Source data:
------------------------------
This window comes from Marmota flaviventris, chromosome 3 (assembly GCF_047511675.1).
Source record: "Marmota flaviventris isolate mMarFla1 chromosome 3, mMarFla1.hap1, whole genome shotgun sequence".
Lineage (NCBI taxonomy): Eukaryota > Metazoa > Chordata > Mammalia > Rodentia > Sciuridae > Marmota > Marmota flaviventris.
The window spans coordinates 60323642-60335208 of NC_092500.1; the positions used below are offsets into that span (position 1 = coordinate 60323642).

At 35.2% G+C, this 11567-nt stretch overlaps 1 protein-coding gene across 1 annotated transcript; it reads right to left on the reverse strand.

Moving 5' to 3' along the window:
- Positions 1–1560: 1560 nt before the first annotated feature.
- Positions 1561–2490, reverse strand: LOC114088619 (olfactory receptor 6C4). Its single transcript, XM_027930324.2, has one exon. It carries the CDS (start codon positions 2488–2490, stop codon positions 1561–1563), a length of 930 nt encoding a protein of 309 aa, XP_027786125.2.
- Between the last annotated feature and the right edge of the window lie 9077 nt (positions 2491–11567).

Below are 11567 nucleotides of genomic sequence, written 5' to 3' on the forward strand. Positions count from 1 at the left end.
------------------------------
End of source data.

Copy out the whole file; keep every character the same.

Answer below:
This window comes from Marmota flaviventris, chromosome 3 (assembly GCF_047511675.1).
Source record: "Marmota flaviventris isolate mMarFla1 chromosome 3, mMarFla1.hap1, whole genome shotgun sequence".
Lineage (NCBI taxonomy): Eukaryota > Metazoa > Chordata > Mammalia > Rodentia > Sciuridae > Marmota > Marmota flaviventris.
The window spans coordinates 60323642-60335208 of NC_092500.1; the positions used below are offsets into that span (position 1 = coordinate 60323642).

At 35.2% G+C, this 11567-nt stretch overlaps 1 protein-coding gene across 1 annotated transcript; it reads right to left on the reverse strand.

Moving 5' to 3' along the window:
- Positions 1–1560: 1560 nt before the first annotated feature.
- Positions 1561–2490, reverse strand: LOC114088619 (olfactory receptor 6C4). Its single transcript, XM_027930324.2, has one exon. It carries the CDS (start codon positions 2488–2490, stop codon positions 1561–1563), a length of 930 nt encoding a protein of 309 aa, XP_027786125.2.
- Between the last annotated feature and the right edge of the window lie 9077 nt (positions 2491–11567).

Below are 11567 nucleotides of genomic sequence, written 5' to 3' on the forward strand. Positions count from 1 at the left end.